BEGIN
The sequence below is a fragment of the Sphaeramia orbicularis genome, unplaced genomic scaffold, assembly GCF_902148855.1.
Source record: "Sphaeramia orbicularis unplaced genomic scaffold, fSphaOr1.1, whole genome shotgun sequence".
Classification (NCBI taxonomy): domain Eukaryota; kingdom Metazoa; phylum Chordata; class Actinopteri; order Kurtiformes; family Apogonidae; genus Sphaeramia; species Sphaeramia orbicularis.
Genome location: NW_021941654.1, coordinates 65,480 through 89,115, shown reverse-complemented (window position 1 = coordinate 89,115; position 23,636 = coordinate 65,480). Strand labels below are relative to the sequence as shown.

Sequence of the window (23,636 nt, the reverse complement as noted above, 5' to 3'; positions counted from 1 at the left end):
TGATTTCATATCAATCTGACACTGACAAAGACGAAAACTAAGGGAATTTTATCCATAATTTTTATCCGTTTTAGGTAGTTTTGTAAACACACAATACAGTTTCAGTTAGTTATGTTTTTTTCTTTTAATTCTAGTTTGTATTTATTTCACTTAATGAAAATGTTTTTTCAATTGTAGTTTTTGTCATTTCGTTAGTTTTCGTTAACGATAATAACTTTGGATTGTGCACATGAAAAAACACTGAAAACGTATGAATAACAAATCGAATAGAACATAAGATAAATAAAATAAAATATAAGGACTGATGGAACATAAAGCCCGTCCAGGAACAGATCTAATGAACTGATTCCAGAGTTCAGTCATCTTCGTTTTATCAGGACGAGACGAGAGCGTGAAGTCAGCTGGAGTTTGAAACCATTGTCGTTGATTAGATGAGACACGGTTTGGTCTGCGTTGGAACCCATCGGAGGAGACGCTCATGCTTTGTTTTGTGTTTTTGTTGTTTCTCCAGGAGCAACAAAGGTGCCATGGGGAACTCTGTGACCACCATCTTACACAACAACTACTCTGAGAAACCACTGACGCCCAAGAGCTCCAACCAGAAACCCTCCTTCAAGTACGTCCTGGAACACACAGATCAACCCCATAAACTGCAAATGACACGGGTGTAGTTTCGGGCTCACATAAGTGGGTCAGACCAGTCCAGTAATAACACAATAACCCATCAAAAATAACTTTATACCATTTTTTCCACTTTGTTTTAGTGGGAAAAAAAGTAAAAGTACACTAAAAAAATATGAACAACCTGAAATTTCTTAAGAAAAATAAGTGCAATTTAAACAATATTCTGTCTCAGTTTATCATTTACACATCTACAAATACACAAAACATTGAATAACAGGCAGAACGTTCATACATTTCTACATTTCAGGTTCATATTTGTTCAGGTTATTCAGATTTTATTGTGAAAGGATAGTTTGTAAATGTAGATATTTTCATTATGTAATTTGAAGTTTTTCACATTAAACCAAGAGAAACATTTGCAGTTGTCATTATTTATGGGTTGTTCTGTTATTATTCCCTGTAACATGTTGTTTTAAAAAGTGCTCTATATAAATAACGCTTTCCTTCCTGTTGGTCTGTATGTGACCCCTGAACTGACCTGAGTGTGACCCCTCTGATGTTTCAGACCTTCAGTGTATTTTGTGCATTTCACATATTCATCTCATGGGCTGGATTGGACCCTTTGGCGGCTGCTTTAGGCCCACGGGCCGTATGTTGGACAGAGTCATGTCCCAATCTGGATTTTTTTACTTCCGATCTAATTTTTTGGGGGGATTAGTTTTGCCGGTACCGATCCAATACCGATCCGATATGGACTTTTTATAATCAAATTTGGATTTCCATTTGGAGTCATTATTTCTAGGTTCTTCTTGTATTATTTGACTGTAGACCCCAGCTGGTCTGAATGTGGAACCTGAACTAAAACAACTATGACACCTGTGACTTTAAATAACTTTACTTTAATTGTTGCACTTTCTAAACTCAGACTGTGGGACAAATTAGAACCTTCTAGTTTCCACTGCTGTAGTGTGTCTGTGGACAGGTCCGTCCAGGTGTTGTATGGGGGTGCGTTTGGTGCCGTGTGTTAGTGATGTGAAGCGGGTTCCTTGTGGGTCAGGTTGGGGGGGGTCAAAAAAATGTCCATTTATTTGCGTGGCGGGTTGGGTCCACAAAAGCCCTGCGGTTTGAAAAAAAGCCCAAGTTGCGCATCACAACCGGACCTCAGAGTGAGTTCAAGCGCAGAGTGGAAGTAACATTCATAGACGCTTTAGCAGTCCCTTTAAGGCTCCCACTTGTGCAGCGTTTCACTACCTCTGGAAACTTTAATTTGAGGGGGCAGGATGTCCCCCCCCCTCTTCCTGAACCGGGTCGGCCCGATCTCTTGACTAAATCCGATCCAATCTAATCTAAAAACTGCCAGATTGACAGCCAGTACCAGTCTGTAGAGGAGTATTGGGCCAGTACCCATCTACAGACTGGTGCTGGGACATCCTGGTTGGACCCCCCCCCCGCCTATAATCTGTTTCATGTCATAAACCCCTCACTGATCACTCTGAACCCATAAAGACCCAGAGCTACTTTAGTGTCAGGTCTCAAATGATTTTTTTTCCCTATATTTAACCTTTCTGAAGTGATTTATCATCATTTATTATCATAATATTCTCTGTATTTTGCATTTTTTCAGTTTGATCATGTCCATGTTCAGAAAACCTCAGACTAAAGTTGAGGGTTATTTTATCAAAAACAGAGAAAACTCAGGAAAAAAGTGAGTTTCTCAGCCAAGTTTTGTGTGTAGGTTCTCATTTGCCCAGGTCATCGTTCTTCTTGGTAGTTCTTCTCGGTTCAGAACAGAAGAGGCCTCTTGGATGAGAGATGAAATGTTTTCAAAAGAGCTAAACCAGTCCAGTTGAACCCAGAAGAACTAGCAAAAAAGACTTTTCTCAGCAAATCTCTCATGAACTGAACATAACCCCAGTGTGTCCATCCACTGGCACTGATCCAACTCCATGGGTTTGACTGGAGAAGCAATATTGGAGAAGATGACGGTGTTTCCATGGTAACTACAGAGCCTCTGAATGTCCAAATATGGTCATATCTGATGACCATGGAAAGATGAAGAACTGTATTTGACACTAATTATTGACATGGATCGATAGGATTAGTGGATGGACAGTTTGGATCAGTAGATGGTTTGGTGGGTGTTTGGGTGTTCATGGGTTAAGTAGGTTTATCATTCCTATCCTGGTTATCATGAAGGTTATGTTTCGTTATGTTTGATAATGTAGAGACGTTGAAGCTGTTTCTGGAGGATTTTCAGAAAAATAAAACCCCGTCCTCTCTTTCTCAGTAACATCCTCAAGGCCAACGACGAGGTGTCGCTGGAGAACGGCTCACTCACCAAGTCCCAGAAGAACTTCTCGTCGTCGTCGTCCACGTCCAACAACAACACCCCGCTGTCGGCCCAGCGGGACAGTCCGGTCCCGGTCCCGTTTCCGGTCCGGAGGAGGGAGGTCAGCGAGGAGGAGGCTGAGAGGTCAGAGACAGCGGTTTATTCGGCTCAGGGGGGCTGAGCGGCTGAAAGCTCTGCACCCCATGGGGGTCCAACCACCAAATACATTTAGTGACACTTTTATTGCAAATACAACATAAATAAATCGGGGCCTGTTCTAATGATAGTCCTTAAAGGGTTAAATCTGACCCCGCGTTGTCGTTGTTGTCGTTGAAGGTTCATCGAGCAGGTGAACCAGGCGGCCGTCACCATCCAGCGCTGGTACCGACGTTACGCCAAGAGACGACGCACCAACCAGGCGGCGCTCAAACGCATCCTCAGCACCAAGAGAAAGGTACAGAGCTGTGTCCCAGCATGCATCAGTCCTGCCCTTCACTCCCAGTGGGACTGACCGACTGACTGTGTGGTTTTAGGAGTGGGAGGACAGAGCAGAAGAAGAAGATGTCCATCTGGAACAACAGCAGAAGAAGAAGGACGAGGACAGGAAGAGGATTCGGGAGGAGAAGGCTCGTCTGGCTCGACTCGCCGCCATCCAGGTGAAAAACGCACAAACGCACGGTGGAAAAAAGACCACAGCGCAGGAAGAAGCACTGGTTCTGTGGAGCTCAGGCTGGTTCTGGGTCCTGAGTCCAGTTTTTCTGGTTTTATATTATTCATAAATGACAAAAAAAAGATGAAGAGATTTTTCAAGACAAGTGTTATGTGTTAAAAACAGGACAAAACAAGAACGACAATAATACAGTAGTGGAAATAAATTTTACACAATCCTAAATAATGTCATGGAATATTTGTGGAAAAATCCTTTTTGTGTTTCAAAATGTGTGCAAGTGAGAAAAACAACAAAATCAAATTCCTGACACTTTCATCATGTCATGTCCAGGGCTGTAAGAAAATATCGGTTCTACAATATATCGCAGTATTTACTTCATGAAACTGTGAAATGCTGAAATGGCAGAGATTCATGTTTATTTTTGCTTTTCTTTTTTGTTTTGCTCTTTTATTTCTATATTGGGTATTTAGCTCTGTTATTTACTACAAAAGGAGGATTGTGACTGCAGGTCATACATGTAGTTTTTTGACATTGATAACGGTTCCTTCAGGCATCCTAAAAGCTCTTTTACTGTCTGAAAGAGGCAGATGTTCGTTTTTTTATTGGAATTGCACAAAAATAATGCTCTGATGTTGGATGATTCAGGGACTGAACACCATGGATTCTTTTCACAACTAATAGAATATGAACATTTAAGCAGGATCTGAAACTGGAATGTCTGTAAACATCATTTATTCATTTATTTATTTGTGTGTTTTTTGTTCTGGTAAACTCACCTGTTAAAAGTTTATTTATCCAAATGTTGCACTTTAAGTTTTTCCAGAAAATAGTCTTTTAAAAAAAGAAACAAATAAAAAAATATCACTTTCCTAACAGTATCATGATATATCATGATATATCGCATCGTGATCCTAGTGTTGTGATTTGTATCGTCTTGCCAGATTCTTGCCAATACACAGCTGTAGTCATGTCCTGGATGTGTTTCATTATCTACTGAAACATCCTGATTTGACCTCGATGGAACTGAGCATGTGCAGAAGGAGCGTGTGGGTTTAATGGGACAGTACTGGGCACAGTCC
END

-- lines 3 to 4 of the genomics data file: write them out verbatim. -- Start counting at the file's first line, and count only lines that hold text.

Classification (NCBI taxonomy): domain Eukaryota; kingdom Metazoa; phylum Chordata; class Actinopteri; order Kurtiformes; family Apogonidae; genus Sphaeramia; species Sphaeramia orbicularis.
Genome location: NW_021941654.1, coordinates 65,480 through 89,115, shown reverse-complemented (window position 1 = coordinate 89,115; position 23,636 = coordinate 65,480). Strand labels below are relative to the sequence as shown.